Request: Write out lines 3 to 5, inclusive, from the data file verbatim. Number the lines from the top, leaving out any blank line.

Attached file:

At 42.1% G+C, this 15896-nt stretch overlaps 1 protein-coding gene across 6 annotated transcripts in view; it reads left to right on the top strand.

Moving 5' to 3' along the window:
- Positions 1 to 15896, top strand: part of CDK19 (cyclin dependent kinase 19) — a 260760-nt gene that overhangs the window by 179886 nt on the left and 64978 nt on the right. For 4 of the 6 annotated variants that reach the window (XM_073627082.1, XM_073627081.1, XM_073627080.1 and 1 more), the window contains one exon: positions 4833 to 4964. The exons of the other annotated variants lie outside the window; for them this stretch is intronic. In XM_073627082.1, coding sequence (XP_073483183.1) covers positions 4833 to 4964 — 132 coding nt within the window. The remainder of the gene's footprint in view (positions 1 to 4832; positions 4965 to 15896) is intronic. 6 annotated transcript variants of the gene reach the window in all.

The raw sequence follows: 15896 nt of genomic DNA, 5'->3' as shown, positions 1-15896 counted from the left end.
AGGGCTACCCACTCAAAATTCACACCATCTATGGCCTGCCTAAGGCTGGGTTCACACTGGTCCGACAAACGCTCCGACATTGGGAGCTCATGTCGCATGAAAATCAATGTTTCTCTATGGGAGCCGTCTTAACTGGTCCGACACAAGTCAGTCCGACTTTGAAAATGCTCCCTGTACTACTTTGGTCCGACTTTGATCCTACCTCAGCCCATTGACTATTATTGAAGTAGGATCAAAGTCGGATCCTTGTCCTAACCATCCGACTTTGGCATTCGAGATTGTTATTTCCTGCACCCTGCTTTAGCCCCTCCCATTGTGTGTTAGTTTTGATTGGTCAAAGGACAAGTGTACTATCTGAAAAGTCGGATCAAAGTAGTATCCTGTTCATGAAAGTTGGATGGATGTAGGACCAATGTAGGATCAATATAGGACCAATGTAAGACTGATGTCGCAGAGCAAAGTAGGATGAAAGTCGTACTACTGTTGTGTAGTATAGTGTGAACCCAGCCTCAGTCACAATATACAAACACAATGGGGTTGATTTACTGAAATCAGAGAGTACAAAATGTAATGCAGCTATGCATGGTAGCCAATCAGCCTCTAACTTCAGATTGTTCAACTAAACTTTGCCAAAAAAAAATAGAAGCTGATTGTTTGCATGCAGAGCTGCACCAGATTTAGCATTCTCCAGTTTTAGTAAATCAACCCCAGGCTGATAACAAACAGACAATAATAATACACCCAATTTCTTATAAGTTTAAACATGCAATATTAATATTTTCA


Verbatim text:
- Positions 1 to 15896, top strand: part of CDK19 (cyclin dependent kinase 19) — a 260760-nt gene that overhangs the window by 179886 nt on the left and 64978 nt on the right. For 4 of the 6 annotated variants that reach the window (XM_073627082.1, XM_073627081.1, XM_073627080.1 and 1 more), the window contains one exon: positions 4833 to 4964. The exons of the other annotated variants lie outside the window; for them this stretch is intronic. In XM_073627082.1, coding sequence (XP_073483183.1) covers positions 4833 to 4964 — 132 coding nt within the window. The remainder of the gene's footprint in view (positions 1 to 4832; positions 4965 to 15896) is intronic. 6 annotated transcript variants of the gene reach the window in all.

The raw sequence follows: 15896 nt of genomic DNA, 5'->3' as shown, positions 1-15896 counted from the left end.
AGGGCTACCCACTCAAAATTCACACCATCTATGGCCTGCCTAAGGCTGGGTTCACACTGGTCCGACAAACGCTCCGACATTGGGAGCTCATGTCGCATGAAAATCAATGTTTCTCTATGGGAGCCGTCTTAACTGGTCCGACACAAGTCAGTCCGACTTTGAAAATGCTCCCTGTACTACTTTGGTCCGACTTTGATCCTACCTCAGCCCATTGACTATTATTGAAGTAGGATCAAAGTCGGATCCTTGTCCTAACCATCCGACTTTGGCATTCGAGATTGTTATTTCCTGCACCCTGCTTTAGCCCCTCCCATTGTGTGTTAGTTTTGATTGGTCAAAGGACAAGTGTACTATCTGAAAAGTCGGATCAAAGTAGTATCCTGTTCATGAAAGTTGGATGGATGTAGGACCAATGTAGGATCAATATAGGACCAATGTAAGACTGATGTCGCAGAGCAAAGTAGGATGAAAGTCGTACTACTGTTGTGTAGTATAGTGTGAACCCAGCCTCAGTCACAATATACAAACACAATGGGGTTGATTTACTGAAATCAGAGAGTACAAAATGTAATGCAGCTATGCATGGTAGCCAATCAGCCTCTAACTTCAGATTGTTCAACTAAACTTTGCCAAAAAAAAATAGAAGCTGATTGTTTGCATGCAGAGCTGCACCAGATTTAGCATTCTCCAGTTTTAGTAAATCAACCCCAGGCTGATAACAAACAGACAATAATAATACACCCAATTTCTTATAAGTTTAAACATGCAATATTAATATTTTCA